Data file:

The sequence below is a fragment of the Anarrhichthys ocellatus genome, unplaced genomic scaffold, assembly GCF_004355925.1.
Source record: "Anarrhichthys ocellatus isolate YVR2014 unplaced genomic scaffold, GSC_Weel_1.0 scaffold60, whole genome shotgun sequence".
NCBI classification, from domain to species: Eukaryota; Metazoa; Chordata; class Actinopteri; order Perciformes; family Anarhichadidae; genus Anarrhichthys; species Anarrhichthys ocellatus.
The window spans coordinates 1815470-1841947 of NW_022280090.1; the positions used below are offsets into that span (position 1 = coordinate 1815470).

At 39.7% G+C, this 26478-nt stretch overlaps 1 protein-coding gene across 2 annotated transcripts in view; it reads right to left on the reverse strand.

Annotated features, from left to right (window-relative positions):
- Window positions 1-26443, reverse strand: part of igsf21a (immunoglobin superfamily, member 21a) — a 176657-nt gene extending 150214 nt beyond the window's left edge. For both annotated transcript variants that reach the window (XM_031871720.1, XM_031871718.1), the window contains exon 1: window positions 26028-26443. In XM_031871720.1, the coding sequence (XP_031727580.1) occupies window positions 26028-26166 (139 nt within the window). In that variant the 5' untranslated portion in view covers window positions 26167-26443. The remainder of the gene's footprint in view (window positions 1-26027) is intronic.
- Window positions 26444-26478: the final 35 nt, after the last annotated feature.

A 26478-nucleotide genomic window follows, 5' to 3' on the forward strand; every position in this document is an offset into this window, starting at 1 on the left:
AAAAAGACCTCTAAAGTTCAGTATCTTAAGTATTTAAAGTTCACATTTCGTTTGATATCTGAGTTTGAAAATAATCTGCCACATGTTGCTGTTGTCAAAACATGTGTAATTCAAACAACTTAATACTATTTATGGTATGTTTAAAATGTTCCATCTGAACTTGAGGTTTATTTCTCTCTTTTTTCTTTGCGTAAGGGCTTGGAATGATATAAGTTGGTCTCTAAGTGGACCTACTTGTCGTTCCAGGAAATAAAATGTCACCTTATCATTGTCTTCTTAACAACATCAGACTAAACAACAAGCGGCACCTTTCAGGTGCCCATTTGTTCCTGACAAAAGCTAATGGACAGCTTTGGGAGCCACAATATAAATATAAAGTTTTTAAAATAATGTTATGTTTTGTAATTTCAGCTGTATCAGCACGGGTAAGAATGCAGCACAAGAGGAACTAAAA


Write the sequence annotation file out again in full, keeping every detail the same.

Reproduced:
The sequence below is a fragment of the Anarrhichthys ocellatus genome, unplaced genomic scaffold, assembly GCF_004355925.1.
Source record: "Anarrhichthys ocellatus isolate YVR2014 unplaced genomic scaffold, GSC_Weel_1.0 scaffold60, whole genome shotgun sequence".
NCBI classification, from domain to species: Eukaryota; Metazoa; Chordata; class Actinopteri; order Perciformes; family Anarhichadidae; genus Anarrhichthys; species Anarrhichthys ocellatus.
The window spans coordinates 1815470-1841947 of NW_022280090.1; the positions used below are offsets into that span (position 1 = coordinate 1815470).

At 39.7% G+C, this 26478-nt stretch overlaps 1 protein-coding gene across 2 annotated transcripts in view; it reads right to left on the reverse strand.

Annotated features, from left to right (window-relative positions):
- Window positions 1-26443, reverse strand: part of igsf21a (immunoglobin superfamily, member 21a) — a 176657-nt gene extending 150214 nt beyond the window's left edge. For both annotated transcript variants that reach the window (XM_031871720.1, XM_031871718.1), the window contains exon 1: window positions 26028-26443. In XM_031871720.1, the coding sequence (XP_031727580.1) occupies window positions 26028-26166 (139 nt within the window). In that variant the 5' untranslated portion in view covers window positions 26167-26443. The remainder of the gene's footprint in view (window positions 1-26027) is intronic.
- Window positions 26444-26478: the final 35 nt, after the last annotated feature.

A 26478-nucleotide genomic window follows, 5' to 3' on the forward strand; every position in this document is an offset into this window, starting at 1 on the left:
AAAAAGACCTCTAAAGTTCAGTATCTTAAGTATTTAAAGTTCACATTTCGTTTGATATCTGAGTTTGAAAATAATCTGCCACATGTTGCTGTTGTCAAAACATGTGTAATTCAAACAACTTAATACTATTTATGGTATGTTTAAAATGTTCCATCTGAACTTGAGGTTTATTTCTCTCTTTTTTCTTTGCGTAAGGGCTTGGAATGATATAAGTTGGTCTCTAAGTGGACCTACTTGTCGTTCCAGGAAATAAAATGTCACCTTATCATTGTCTTCTTAACAACATCAGACTAAACAACAAGCGGCACCTTTCAGGTGCCCATTTGTTCCTGACAAAAGCTAATGGACAGCTTTGGGAGCCACAATATAAATATAAAGTTTTTAAAATAATGTTATGTTTTGTAATTTCAGCTGTATCAGCACGGGTAAGAATGCAGCACAAGAGGAACTAAAA